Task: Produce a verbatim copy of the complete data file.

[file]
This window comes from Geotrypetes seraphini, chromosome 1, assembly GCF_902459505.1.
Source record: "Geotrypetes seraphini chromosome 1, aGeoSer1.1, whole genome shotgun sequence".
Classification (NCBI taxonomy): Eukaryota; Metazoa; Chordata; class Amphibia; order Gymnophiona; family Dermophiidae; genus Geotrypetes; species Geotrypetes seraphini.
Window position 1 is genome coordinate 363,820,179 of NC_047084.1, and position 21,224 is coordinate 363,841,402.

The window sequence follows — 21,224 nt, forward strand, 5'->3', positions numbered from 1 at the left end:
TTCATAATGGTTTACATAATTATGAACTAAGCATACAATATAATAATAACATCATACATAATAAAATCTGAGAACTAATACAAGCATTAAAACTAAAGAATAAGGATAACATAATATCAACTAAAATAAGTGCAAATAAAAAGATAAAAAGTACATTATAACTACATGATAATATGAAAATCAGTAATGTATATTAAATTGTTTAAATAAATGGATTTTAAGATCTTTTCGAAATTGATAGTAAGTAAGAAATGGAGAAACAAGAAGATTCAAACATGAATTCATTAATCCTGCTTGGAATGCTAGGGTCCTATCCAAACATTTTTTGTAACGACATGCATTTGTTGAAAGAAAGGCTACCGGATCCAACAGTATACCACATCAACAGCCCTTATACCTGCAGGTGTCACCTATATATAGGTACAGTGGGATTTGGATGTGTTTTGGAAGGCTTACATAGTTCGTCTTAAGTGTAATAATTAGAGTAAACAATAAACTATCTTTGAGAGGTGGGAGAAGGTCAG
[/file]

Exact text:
This window comes from Geotrypetes seraphini, chromosome 1, assembly GCF_902459505.1.
Source record: "Geotrypetes seraphini chromosome 1, aGeoSer1.1, whole genome shotgun sequence".
Classification (NCBI taxonomy): Eukaryota; Metazoa; Chordata; class Amphibia; order Gymnophiona; family Dermophiidae; genus Geotrypetes; species Geotrypetes seraphini.
Window position 1 is genome coordinate 363,820,179 of NC_047084.1, and position 21,224 is coordinate 363,841,402.

The window sequence follows — 21,224 nt, forward strand, 5'->3', positions numbered from 1 at the left end:
TTCATAATGGTTTACATAATTATGAACTAAGCATACAATATAATAATAACATCATACATAATAAAATCTGAGAACTAATACAAGCATTAAAACTAAAGAATAAGGATAACATAATATCAACTAAAATAAGTGCAAATAAAAAGATAAAAAGTACATTATAACTACATGATAATATGAAAATCAGTAATGTATATTAAATTGTTTAAATAAATGGATTTTAAGATCTTTTCGAAATTGATAGTAAGTAAGAAATGGAGAAACAAGAAGATTCAAACATGAATTCATTAATCCTGCTTGGAATGCTAGGGTCCTATCCAAACATTTTTTGTAACGACATGCATTTGTTGAAAGAAAGGCTACCGGATCCAACAGTATACCACATCAACAGCCCTTATACCTGCAGGTGTCACCTATATATAGGTACAGTGGGATTTGGATGTGTTTTGGAAGGCTTACATAGTTCGTCTTAAGTGTAATAATTAGAGTAAACAATAAACTATCTTTGAGAGGTGGGAGAAGGTCAG